From the moment you start working with relationships, it becomes evident that Core Data is not a database. It is much more than that. Delete rules are a fine example of the framework's strength and flexibility. They are one of the conveniences that make working with Core Data enjoyable.
But what is a delete rule? And why is it important to know about delete rules when working with Core Data relationships? Let me show you with an example from Mastering Core Data With Swift.
Setting Up the Project
Create a new project in Xcode based on the Single View Application template. Name the project Notes and, to speed things up, check Use Core Data at the bottom.
Preparing the Data Model
Select Notes.xcdatamodeld, the data model of the project, to open the Data Model Editor. We are going to create two entities, Note and Category.
The Note entity has two attributes, title of type String and contents of type String. The Category entity has one attribute, name of type String.
Every note belongs to one category and a category can be linked to zero or more notes. This means we need to create a One-To-Many relationship between the Note and Category entities.
The Note entity defines a To-One relationship, category, with the Category entity as its destination. The Category entity defines a To-Many relationship, notes, with the Note category as its destination. This is what the data model should look like.
What happens if a note is deleted? Should the category the note belongs to also be deleted? No. But what happens if a category is deleted? Should it be possible to have notes without a category?
This brings us to delete rules. Every relationship has a delete rule. A delete rule defines what happens when the record that owns the relationship is deleted.
A delete rule defines what happens when the record that owns the relationship is deleted.
Select the notes relationship of the Category entity and open the Data Model Inspector on the right. By default, the delete rule of a relationship is set to nullify. Core Data supports four delete rules:
- No Action
No Action Delete Rule
If the delete rule of a relationship is set to No Action, nothing happens. Let me illustrate this with an example. We have a category that contains several notes. If the category is deleted, the notes are not notified of this event. The notes on the other end of the relationship believe that they are still associated with the deleted category.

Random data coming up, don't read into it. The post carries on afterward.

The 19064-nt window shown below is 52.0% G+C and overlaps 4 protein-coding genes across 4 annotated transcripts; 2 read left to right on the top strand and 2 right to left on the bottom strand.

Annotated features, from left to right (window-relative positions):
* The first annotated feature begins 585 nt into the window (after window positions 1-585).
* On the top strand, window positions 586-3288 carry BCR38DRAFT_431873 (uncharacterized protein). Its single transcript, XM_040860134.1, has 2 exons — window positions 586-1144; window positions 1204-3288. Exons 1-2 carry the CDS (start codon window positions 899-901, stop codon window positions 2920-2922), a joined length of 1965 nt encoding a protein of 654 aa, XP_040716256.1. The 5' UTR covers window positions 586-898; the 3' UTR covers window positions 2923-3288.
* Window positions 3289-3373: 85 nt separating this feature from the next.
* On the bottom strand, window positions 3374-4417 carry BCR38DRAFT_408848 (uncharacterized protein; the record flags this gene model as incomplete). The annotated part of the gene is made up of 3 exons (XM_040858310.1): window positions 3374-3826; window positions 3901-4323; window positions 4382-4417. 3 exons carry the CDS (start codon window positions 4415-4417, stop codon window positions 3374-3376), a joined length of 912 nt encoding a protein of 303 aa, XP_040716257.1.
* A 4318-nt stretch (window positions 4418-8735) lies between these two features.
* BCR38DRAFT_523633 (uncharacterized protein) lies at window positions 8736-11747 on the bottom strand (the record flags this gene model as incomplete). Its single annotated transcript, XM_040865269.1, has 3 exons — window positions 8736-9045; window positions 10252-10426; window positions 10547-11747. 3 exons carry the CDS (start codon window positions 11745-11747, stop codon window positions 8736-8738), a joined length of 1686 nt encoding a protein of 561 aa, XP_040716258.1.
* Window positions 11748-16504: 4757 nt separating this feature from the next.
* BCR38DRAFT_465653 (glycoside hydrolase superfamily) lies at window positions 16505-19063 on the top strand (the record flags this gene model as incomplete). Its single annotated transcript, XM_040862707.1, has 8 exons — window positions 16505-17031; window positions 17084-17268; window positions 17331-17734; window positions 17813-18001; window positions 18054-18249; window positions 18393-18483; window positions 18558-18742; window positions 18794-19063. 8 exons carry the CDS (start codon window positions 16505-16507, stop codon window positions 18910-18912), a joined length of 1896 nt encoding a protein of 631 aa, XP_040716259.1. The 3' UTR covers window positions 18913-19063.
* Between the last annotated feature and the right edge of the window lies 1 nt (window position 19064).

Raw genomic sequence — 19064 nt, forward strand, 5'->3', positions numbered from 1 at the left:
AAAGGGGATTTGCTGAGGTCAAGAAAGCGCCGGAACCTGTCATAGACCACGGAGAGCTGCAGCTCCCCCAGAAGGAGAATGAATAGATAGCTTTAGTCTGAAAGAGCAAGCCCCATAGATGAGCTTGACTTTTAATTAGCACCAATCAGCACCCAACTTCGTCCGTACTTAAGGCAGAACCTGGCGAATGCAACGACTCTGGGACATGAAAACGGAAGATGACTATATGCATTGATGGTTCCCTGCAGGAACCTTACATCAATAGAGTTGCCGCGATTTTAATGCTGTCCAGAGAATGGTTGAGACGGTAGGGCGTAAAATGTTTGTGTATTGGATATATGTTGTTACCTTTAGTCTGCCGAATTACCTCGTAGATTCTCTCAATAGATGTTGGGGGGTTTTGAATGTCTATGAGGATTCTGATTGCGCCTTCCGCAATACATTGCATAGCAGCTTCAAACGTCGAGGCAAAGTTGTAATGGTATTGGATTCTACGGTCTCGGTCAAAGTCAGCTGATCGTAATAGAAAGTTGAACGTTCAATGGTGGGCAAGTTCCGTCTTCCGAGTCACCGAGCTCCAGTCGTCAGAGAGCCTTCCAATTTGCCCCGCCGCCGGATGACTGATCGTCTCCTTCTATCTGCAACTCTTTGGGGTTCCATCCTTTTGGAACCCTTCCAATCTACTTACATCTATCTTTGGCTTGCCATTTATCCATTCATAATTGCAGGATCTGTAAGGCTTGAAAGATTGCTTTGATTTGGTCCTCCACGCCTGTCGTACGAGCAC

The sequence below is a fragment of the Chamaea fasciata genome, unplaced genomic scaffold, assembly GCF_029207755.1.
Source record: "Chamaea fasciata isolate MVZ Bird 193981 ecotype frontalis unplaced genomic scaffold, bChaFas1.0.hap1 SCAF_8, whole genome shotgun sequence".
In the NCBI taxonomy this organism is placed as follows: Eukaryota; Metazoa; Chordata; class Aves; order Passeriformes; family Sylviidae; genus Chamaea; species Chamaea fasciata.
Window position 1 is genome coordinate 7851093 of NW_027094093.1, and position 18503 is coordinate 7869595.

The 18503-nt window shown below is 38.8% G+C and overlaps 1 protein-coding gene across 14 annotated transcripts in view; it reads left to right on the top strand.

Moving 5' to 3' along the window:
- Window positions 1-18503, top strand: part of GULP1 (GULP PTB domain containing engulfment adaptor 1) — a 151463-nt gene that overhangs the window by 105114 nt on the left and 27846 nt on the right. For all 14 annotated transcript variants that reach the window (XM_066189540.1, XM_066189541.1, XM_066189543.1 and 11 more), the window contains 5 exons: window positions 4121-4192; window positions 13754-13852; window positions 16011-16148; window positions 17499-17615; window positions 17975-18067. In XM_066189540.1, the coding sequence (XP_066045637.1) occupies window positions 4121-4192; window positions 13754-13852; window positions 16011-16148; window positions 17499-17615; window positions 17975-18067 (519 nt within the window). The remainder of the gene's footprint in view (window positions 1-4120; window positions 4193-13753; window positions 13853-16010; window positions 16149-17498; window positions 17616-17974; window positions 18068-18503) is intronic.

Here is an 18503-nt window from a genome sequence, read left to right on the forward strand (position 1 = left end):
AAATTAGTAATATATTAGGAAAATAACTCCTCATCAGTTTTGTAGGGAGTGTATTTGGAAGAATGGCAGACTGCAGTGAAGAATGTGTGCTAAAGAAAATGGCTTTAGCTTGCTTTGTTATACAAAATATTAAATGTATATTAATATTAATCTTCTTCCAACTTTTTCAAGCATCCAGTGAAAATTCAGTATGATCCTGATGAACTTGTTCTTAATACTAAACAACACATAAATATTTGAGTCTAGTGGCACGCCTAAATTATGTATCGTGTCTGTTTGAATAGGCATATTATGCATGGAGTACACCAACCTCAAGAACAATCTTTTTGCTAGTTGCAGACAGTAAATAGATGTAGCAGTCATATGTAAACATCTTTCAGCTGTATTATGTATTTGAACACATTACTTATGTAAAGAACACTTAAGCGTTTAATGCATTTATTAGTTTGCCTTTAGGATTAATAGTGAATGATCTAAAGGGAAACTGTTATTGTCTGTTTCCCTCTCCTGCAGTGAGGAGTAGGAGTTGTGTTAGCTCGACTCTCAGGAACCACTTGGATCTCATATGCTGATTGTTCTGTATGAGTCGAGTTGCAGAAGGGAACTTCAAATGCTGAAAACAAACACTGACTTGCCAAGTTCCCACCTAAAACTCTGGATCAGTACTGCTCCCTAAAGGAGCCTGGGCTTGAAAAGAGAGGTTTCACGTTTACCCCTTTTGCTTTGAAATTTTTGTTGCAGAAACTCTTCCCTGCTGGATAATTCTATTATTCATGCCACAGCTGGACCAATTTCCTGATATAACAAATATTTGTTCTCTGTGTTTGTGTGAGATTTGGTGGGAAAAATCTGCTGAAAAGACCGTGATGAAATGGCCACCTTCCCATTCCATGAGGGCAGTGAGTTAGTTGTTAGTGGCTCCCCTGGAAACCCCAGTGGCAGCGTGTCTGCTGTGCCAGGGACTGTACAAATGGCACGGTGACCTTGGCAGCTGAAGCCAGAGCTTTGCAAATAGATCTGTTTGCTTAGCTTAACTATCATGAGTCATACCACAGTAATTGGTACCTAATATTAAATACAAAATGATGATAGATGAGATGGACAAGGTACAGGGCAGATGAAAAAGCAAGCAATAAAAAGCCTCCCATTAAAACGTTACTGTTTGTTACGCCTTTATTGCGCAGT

I have never had a need to use this delete rule in a project. In most situations, you want to take some action when a record is deleted. And that is where the other delete rules come into play.
Nullify Delete Rule
If the delete rule of a relationship is set to Nullify, the destination of the relationship is nullified when the record is deleted.
For example, if a category has several notes and the category is deleted, the relationships pointing from the notes to the category are nullified. This is the default delete rule and the delete rule you will find yourself using most often.
Cascade Delete Rule
The Cascade delete rule is useful if the data model includes one or more dependencies. Let me give you an example. If a note should always have a category, the deletion of a category should automatically delete the notes associated with that category. In other words, the deletion of the category cascades or trickles down to the notes linked to the category. Even though this may make sense on paper, the user probably won't like it when you automatically delete its notes. The Deny delete rule is a better option in this scenario (see below).
If you are dealing with a Many-To-Many relationship, this is often not what you want. If a note can have several tags and a tag can be linked to several notes, deleting a tag should not result in the deletion of every note with that tag. The notes could be associated with other tags, for example.
Deny Delete Rule
Remember the previous example in which the deletion of a category resulted in the deletion of every note that belonged to that category. It may be better to apply the Deny delete rule.
Deny is another powerful and useful pattern. It is the opposite of the Cascade delete rule. Instead of cascading the deletion of a record, it prevents the deletion of the record.
For example, if a category is associated with several notes, the category can only be deleted if it is no longer tied to any notes. This configuration prevents the scenario in which notes are no longer associated with a category.
You cannot ignore delete rules when working Core Data. Take the time to understand the above concepts and leverage the power of Core Data. The default delete rule, Nullify, is often the correct choice. But don't make it hard on yourself by not exploring other options. Make Core Data work for you.
Delete rules are covered in detail in Mastering Core Data With Swift.